Pursuing sustainable growth through consumers like Sarah and Ashley requires that firms adopt alternative, more sustainable business models. For example, a rental business model might make it possible to help Sarah and Ashley access luxury and ethical luxury products in a more sustainable way, and not force companies into the vicious circle of cost-cutting to offer affordable luxury, which might give free way to less ethical or unethical practices (extremely low wages, etc). In such business models, consumers can access expensive items without having to pay the full price of a new item.

For Sarah and Ashley, who do not believe that buying ethical luxury products has a positive social impact, emphasizing the ethicality of luxury offerings would not be as effective as emphasizing the “good deal” aspect. Rental solutions would enable them to consume luxury and ethical luxury at lower prices, but it would also nudge them toward doing the right thing; even if they do not care about ethics, they still would be consuming luxury in a more sustainable (ethical) way.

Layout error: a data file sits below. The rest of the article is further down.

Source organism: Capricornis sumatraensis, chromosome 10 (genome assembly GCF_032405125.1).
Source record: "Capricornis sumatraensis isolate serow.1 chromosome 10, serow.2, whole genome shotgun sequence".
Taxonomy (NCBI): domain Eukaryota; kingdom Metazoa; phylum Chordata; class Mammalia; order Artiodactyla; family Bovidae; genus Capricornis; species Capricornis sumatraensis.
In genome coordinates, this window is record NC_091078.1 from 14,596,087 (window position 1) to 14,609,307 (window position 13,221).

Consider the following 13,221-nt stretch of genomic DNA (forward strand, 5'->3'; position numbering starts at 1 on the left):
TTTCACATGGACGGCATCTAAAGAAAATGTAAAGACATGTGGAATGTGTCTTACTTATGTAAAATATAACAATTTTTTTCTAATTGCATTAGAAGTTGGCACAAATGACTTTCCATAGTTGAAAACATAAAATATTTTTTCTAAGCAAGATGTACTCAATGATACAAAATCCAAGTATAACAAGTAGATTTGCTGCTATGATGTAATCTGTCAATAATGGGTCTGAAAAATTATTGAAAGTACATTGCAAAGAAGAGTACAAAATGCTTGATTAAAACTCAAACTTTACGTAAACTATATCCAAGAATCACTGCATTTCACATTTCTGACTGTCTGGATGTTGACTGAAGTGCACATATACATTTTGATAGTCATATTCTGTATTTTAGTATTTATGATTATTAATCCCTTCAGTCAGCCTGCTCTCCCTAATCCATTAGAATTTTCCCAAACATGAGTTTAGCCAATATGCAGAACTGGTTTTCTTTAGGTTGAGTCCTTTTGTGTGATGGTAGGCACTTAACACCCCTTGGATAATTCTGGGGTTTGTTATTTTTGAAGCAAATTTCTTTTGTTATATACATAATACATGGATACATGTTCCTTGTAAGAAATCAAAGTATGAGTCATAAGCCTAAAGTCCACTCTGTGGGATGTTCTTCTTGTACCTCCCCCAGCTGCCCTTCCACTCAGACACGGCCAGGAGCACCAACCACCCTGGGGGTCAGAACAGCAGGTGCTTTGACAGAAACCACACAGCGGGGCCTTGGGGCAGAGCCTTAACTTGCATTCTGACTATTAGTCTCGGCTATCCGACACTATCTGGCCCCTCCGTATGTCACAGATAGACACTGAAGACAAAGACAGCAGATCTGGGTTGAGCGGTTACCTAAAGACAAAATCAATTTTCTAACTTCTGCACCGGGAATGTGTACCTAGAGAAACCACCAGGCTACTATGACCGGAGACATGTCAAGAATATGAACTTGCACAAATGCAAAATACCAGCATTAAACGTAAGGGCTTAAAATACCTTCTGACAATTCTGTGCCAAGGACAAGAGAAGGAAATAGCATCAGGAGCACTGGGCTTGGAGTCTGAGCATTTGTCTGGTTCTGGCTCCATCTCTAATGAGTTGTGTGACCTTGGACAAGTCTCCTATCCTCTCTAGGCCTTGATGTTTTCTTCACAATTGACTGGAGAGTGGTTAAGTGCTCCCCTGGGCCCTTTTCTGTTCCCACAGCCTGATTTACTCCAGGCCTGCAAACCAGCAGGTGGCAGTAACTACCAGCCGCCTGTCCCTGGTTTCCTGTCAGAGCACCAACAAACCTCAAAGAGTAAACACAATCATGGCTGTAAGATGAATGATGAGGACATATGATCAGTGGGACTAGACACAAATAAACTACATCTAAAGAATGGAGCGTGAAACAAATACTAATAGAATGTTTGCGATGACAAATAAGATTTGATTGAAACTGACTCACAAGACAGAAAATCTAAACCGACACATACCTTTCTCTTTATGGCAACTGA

Those who remain to be convinced

The Caroline persona consists of heavy consumers of ethical products but light consumers of ethical luxury products. They represent 17% of the luxury consumers in our study.

Given their relatively high purchasing power, luxury firms might want to target these consumers, but they would need to convince Caroline that ethical luxury products are worth purchasing. Caroline likely sees luxury and ethics/sustainability as oxymoron. In addition, status and prestige do not appeal to Caroline, which might explain why these consumers account for such low shares of ethical luxury purchases. Caroline is humble and does not like to be in the spotlight, but she cares about doing the right thing. Ethical luxury is not aspirational for her.